"I have listened only to the Lalo, not having mustered the courage to try the rest. This is the most disappointing performance, recorded, live or dreamt I have experienced in the last ten years. It is a good example of either bad or good engineering. If you like to play with equalizations and special reverb effects, this may be your cup of tea, because the orchestra overbalances the violin throughout. In fact, nearly every measure sounds remastered. The opening which usually, in two measures, announces a VIOLIN and the promise of all its colors and potential sounds as if it is coming from a cave down by a dry riverbed in Afghanistan. The added reverberation is everybody's favorite small town gymnasium. There is no ensemble or evident consultation in this recording. Mr. Repin might as well have played alone or with an old 78 add a part record. Lalo gives a small direction "molto ritmico". That means very strict rhythm. The 1st Mvt. is all over the place. Overall, the orchestra is jerky, dragging its broken leg and hopping on its sprained one. There is no Spanish grace or charm and absolutely no Moorish schmaltz. Where a marcato might be okay in the third Mvt, Mr. Repin can't decide whether he wants the main theme legato or detached. Mr. Lalo, however, made it pretty clear. Repin sizzles in the last Mvt., but he and the orchestra are never together, and Lalo's orchestration is a wonder of the literature. What wasted virtuosity. The orchestra's entrance is actually muddy. Don't waste money on this thing; get a recording of first year Suzuki students doing Twinkle-Twinkle instead."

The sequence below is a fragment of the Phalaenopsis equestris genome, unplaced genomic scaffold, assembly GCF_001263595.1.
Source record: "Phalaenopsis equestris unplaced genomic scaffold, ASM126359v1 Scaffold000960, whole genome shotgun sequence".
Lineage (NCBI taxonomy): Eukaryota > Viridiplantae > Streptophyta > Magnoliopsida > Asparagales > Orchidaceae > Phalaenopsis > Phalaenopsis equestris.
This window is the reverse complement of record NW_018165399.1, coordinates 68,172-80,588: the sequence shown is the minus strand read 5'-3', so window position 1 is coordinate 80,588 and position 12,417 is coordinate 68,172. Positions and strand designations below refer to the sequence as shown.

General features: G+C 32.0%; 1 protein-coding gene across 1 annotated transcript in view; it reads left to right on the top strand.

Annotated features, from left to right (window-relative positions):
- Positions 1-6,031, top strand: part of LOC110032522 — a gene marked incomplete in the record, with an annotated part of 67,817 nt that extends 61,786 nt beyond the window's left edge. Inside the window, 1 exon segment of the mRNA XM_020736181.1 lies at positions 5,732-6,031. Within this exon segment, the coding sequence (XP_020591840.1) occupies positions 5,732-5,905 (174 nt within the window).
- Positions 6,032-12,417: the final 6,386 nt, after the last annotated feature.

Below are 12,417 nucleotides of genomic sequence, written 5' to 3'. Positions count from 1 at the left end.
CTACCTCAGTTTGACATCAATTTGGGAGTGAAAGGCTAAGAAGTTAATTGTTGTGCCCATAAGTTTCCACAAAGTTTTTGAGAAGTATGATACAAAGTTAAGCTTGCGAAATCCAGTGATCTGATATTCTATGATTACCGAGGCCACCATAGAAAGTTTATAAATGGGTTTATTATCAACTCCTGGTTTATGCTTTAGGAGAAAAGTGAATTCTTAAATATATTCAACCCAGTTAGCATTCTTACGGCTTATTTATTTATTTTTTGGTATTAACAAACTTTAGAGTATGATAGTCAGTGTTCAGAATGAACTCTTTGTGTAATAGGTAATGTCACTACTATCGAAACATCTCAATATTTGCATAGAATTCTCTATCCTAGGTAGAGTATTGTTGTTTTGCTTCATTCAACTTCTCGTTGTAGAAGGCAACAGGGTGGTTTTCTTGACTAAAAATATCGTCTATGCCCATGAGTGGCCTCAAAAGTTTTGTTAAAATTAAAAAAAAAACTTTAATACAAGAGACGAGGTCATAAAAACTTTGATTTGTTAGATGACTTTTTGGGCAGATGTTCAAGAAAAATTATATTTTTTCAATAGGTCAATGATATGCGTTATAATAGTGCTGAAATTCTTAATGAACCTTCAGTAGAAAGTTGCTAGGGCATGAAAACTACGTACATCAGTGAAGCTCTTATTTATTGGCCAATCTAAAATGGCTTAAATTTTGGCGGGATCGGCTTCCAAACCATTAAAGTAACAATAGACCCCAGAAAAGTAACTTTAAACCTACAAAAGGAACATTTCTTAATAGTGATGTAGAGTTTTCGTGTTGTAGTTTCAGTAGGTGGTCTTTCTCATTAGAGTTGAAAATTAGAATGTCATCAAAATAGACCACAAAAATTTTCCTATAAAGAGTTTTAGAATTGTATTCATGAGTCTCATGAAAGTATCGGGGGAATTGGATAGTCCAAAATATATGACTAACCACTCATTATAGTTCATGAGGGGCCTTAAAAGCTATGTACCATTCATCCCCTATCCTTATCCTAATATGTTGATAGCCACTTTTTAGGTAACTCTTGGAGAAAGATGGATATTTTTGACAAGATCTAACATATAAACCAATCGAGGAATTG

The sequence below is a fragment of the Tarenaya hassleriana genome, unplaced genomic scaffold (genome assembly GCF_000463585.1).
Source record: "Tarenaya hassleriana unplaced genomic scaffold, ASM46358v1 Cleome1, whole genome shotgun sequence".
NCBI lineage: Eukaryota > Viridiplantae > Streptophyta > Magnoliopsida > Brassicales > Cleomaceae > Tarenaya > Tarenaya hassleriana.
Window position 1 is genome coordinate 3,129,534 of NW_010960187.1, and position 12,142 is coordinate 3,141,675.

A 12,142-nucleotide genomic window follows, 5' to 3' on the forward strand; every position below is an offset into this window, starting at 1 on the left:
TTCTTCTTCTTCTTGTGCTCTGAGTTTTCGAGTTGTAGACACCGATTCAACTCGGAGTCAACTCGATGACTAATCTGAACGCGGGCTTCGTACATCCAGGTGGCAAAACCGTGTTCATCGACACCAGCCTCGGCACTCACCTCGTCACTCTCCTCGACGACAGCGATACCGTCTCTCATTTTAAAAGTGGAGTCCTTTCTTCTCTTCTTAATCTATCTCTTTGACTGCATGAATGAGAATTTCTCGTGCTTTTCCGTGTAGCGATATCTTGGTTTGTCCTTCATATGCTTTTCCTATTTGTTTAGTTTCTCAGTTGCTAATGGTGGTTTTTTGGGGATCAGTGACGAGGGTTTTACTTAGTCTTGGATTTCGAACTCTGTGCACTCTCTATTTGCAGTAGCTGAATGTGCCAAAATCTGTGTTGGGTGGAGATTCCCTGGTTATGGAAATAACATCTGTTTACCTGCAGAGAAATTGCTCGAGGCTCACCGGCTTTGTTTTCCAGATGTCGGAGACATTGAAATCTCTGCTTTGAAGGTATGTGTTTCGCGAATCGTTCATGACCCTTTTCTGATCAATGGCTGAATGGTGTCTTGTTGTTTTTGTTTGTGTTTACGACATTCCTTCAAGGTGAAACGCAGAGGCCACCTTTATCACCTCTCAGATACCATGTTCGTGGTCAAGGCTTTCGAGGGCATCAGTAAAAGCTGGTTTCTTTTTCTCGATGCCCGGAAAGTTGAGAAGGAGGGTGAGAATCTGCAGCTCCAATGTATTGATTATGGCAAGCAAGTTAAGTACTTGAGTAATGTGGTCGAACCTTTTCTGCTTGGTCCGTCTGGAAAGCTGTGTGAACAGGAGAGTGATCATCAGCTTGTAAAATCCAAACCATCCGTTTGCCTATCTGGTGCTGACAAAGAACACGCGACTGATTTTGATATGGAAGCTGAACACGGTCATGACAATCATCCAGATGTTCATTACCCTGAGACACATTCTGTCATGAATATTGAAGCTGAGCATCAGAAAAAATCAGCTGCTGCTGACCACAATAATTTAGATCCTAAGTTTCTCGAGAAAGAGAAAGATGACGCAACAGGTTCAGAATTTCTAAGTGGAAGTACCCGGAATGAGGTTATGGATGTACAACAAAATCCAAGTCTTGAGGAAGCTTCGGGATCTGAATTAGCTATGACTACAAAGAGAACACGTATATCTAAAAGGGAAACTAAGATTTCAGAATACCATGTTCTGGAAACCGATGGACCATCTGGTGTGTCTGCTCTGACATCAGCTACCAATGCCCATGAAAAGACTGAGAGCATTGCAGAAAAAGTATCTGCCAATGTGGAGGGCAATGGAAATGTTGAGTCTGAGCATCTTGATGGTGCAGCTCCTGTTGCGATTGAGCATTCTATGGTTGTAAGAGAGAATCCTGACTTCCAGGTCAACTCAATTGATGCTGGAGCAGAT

Love It
Violinist | Washington DC | 03/20/2002
(4 out of 5 stars)

"This is a great CD. Repin is a great player, and he does justice to all the compositions. The Lalo is wonderfull, although the last movement is not totaly clean, the style is great and it is a great listen. The Chausson does not have enough tension, and the overdone reverbration is obvious. The Ravel is strong, but it doesn't beat the Heifetz version!"
Can't Gipsies count to four?
Discophage | France | 04/27/2008
(4 out of 5 stars)

"As with the competing program played by Maxim Vengerov and Antonio Pappano which I reviewed recently (Lalo: Symphonie Espagnole; Saint-Saens: Violin Concerto; Ravel: Tzigane; Maxim Vengerov), I'll limit my comments to Ravel's Tzigane, as I have no particular insight into Chausson's Poem or Lalo's Symphonie espagnole - nor, with the latter, any particular appreciation of that popular but (in my opinion) vapid clap-trapper that would incite me to delve deeper. Judging from his Strauss Violin and Piano Sonata (Violin & Piano), Repin is an intense and forward-moving violinist, who, a little like Heifetz, never lets his lyricism spill over, and Nagano is a precise but cold conductor, with no penchant for the heart-on-sleeve sentimentality: these are exactly the qualities this kind of music needs, so I suspect this must be a good version, but I cannot vouch for it.